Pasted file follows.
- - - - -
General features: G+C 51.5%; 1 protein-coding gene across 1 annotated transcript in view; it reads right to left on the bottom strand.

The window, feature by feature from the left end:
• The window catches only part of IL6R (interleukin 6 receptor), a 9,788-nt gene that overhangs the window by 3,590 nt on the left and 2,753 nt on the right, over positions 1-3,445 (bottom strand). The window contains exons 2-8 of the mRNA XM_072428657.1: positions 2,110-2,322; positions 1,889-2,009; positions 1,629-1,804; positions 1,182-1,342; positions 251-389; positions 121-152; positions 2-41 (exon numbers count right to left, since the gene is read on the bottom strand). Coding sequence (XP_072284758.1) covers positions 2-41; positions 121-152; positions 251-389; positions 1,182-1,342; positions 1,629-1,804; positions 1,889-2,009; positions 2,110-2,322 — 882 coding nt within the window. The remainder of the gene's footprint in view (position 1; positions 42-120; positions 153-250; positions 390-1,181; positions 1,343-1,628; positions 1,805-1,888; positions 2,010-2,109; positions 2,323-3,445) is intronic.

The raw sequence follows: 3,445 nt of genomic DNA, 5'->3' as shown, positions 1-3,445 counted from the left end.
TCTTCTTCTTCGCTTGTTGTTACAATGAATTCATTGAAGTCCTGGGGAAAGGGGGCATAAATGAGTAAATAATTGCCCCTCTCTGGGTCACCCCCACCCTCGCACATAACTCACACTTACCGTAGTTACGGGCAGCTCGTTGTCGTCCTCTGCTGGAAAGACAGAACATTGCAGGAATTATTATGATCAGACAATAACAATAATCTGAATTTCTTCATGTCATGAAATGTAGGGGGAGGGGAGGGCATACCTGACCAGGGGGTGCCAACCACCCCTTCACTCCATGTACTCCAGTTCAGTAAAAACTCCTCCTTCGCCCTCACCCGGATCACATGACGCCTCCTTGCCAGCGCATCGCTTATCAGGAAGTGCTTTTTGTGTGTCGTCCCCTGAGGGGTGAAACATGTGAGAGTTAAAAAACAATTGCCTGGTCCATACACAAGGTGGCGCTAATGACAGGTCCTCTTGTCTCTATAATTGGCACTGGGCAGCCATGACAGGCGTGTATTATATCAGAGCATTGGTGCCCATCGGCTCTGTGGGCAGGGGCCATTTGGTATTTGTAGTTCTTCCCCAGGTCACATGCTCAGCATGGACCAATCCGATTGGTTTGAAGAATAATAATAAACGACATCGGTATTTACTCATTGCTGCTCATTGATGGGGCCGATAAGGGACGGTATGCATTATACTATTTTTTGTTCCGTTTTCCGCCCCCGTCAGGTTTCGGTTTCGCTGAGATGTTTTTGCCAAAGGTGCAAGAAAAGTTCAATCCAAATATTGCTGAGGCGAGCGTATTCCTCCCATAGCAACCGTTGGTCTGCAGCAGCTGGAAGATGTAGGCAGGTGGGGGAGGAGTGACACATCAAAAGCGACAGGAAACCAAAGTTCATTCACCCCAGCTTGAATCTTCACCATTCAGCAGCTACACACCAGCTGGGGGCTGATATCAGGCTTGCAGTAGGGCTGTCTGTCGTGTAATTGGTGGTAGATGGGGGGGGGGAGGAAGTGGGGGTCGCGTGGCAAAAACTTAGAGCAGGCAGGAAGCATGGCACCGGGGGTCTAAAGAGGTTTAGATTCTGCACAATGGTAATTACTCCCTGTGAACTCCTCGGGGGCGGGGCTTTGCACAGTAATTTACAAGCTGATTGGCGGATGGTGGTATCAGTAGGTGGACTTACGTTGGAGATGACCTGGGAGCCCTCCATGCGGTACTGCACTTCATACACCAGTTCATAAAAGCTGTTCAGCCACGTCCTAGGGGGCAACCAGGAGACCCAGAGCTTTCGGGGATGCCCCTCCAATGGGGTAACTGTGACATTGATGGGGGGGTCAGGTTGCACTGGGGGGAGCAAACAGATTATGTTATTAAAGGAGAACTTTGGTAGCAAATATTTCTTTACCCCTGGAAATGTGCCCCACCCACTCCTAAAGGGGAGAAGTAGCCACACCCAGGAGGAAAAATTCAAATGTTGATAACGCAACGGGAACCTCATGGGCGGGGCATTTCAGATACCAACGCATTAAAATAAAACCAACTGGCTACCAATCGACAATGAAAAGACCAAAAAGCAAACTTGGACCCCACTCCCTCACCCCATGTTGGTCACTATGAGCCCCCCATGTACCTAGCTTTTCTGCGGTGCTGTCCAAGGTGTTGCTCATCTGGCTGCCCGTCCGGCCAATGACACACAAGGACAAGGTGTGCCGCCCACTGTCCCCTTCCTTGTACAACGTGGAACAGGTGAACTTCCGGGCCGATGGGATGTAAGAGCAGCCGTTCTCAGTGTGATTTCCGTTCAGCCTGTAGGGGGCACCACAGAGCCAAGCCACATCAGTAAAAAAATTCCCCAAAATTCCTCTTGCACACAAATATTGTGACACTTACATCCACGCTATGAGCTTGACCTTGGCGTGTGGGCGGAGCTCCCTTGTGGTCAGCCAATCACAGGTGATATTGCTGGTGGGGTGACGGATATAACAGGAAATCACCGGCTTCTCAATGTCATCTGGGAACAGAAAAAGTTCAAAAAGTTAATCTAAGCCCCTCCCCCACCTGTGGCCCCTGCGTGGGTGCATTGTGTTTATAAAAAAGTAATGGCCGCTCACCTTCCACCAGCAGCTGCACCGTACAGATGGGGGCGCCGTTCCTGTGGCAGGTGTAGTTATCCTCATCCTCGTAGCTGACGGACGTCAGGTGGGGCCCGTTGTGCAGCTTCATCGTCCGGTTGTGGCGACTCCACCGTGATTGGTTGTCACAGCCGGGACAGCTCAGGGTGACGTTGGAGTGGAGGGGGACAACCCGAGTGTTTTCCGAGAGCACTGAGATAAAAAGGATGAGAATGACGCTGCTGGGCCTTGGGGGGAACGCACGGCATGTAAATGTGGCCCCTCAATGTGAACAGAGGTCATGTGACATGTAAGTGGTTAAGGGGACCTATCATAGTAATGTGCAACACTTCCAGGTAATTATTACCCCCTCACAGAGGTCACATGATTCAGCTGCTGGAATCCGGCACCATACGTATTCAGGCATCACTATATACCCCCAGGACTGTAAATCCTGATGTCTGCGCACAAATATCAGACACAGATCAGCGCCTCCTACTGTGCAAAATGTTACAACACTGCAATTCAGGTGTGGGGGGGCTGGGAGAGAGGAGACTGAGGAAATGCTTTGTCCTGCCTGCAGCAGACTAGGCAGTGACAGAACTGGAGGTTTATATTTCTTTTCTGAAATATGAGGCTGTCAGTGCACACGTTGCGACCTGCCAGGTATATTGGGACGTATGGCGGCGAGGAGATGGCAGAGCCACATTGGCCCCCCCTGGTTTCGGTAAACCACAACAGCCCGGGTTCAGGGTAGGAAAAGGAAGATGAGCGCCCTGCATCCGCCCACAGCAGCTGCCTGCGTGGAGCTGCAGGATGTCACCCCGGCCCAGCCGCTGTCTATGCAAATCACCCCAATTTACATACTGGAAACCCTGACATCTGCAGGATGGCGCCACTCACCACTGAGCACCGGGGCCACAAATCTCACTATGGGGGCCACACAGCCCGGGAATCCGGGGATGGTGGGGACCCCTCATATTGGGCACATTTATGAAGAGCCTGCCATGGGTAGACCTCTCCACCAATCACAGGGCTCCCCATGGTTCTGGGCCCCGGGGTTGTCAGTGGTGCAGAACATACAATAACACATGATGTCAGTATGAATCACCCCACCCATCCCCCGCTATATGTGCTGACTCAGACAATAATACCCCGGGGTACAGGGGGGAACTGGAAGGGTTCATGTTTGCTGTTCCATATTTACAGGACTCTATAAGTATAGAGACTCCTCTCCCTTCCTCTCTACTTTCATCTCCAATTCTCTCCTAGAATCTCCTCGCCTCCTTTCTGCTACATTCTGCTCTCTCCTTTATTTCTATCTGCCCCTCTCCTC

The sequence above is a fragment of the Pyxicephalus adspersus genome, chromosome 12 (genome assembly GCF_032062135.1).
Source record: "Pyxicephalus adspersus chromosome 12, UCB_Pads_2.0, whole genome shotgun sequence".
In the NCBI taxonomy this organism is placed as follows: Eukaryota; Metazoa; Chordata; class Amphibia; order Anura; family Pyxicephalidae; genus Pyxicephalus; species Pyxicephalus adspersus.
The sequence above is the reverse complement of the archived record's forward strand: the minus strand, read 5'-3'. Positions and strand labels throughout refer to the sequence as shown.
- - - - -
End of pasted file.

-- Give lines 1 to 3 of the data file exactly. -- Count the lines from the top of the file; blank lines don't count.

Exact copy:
General features: G+C 51.5%; 1 protein-coding gene across 1 annotated transcript in view; it reads right to left on the bottom strand.

The window, feature by feature from the left end:
• The window catches only part of IL6R (interleukin 6 receptor), a 9,788-nt gene that overhangs the window by 3,590 nt on the left and 2,753 nt on the right, over positions 1-3,445 (bottom strand). The window contains exons 2-8 of the mRNA XM_072428657.1: positions 2,110-2,322; positions 1,889-2,009; positions 1,629-1,804; positions 1,182-1,342; positions 251-389; positions 121-152; positions 2-41 (exon numbers count right to left, since the gene is read on the bottom strand). Coding sequence (XP_072284758.1) covers positions 2-41; positions 121-152; positions 251-389; positions 1,182-1,342; positions 1,629-1,804; positions 1,889-2,009; positions 2,110-2,322 — 882 coding nt within the window. The remainder of the gene's footprint in view (position 1; positions 42-120; positions 153-250; positions 390-1,181; positions 1,343-1,628; positions 1,805-1,888; positions 2,010-2,109; positions 2,323-3,445) is intronic.